On June 30, 2014, the staff of the Securities and Exchange Commission’s (the “Commission”) Division of Investment Management and Division of Corporation Finance (the “Staff”) issued much-anticipated guidance regarding proxy advisory firms, in the form of 13 Questions and Answers. Published in Staff Legal Bulletin No. 20 (“SLB 20″), available at http://www.sec.gov/interps/legal/cfslb20.htm, the Staff’s guidance addresses both (1) investment advisers’ responsibilities in voting client proxies and retaining proxy advisory firms (Questions 1-5), and (2) the availability and requirements of two exemptions to the proxy rules often relied upon by proxy advisory firms (Questions 6-13).
This post provides an overview of shareholder proposals submitted to public companies during the 2014 proxy season, including statistics, notable decisions from the staff (the “Staff”) of the Securities and Exchange Commission (the “SEC”) on no-action requests and information about litigation regarding shareholder proposals.
On June 10, 2014, The Public Company Accounting Oversight Board (“PCAOB”) adopted new and amended auditing standards that expand audit procedures required to be performed with respect to three important areas: (1) related party transactions; (2) significant unusual transactions; and (3) a company’s financial relationships and transactions with its executive officers. The standards also expand the required communications that an auditor must make to the audit committee related to these three areas. They also amend the standard governing representations that the auditor is required to periodically obtain from management.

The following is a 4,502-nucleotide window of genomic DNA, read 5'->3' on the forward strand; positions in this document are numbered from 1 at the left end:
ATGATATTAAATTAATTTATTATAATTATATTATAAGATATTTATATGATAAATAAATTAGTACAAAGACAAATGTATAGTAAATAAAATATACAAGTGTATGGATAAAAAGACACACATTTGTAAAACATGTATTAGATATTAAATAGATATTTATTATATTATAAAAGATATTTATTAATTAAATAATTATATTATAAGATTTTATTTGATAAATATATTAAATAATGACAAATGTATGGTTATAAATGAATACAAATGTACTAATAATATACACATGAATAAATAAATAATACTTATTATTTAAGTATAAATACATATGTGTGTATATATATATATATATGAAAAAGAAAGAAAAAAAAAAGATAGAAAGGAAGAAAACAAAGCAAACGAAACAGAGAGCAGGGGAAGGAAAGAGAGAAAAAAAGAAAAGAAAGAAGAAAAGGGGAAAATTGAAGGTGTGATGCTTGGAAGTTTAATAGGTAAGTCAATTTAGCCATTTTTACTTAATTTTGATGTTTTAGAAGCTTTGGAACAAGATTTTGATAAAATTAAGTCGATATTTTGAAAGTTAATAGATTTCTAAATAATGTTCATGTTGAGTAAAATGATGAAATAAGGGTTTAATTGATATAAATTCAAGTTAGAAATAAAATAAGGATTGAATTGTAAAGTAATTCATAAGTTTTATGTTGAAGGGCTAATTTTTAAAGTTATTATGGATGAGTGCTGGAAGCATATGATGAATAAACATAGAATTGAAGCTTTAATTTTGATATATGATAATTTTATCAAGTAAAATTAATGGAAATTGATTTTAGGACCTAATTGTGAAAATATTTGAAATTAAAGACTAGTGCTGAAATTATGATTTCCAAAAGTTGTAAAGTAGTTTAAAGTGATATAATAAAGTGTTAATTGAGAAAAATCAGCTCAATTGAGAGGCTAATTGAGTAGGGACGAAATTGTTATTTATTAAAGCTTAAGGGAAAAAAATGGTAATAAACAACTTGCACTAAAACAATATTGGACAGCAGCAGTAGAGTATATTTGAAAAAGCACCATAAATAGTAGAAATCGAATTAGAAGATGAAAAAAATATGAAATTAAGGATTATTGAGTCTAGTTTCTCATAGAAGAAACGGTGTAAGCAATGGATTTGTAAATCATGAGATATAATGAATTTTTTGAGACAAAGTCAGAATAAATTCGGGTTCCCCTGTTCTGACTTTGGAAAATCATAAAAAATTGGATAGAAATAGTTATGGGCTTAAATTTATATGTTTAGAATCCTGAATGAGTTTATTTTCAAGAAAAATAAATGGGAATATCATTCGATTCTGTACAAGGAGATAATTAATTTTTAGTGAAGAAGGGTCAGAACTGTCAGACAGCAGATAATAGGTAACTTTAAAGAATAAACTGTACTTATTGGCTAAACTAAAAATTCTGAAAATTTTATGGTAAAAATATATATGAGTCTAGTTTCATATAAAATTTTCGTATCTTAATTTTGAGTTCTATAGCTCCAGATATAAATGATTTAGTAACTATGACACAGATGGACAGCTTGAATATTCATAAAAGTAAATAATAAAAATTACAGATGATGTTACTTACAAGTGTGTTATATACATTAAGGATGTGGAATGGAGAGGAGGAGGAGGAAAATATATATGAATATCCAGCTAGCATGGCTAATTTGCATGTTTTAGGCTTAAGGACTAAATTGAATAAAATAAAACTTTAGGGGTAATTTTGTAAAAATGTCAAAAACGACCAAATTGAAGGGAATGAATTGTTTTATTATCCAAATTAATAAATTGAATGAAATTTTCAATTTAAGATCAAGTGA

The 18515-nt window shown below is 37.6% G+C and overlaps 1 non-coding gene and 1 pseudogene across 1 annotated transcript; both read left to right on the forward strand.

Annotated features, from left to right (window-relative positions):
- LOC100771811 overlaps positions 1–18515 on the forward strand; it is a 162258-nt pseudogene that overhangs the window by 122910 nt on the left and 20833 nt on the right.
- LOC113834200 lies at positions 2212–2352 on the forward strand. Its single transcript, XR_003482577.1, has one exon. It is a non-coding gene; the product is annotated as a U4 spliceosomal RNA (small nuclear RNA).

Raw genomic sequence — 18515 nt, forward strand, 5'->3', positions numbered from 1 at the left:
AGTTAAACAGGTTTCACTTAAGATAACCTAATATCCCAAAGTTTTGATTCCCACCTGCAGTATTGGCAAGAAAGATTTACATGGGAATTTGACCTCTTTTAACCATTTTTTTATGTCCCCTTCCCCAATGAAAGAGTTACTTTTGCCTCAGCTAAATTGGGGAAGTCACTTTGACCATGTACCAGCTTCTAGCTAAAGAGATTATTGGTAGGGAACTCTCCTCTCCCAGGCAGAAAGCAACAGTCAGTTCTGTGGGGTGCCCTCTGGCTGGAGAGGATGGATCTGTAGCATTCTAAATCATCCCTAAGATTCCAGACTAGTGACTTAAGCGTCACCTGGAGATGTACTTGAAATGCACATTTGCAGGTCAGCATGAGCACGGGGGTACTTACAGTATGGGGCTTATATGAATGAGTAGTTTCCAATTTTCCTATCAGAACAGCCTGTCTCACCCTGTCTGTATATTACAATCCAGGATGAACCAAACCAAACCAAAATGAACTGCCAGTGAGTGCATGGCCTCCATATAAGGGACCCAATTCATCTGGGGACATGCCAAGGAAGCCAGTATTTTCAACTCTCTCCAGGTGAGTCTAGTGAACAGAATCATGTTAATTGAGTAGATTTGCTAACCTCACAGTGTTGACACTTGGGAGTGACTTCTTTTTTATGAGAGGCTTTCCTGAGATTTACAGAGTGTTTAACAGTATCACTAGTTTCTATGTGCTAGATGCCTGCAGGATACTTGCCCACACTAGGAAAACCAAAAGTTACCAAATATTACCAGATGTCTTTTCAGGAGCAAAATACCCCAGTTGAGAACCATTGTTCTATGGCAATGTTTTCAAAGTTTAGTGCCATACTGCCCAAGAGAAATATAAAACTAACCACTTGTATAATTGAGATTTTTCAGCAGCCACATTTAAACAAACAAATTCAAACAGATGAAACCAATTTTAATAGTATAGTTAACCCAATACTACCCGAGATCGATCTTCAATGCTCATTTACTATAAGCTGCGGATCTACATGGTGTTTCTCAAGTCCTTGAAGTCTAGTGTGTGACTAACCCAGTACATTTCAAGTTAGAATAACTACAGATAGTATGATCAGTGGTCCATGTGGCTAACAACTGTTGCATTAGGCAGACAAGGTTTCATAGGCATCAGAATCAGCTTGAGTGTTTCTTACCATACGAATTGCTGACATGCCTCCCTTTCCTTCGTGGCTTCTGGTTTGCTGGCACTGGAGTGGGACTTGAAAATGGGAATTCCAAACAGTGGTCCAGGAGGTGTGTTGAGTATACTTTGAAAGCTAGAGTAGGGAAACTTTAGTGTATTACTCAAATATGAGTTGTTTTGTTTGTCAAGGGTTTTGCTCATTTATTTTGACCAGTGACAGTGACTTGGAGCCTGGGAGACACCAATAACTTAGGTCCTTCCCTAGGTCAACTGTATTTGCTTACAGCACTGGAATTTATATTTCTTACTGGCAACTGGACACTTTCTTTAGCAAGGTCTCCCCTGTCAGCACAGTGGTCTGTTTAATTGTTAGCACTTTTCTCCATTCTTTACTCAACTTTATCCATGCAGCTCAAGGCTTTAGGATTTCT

Last May, Broadridge Financial Solutions, Inc., the provider of proxy services for over 90% of public companies and mutual funds in North America (“Broadridge”), decided to end its established practice of providing interim vote tallies (sometimes referred to as “preliminary voting results”) to proponents of shareholder proposals. Following this change in practice, the Council of Institutional Investors (“CII”) sent a letter to the SEC asking the Commission to reverse Broadridge’s change in practice. Later in July, Broadridge reviewed its decision, promising to “continue to monitor developments on th[e] issue” and noting that it is contractually obligated to follow client directions regarding release of interim vote tallies.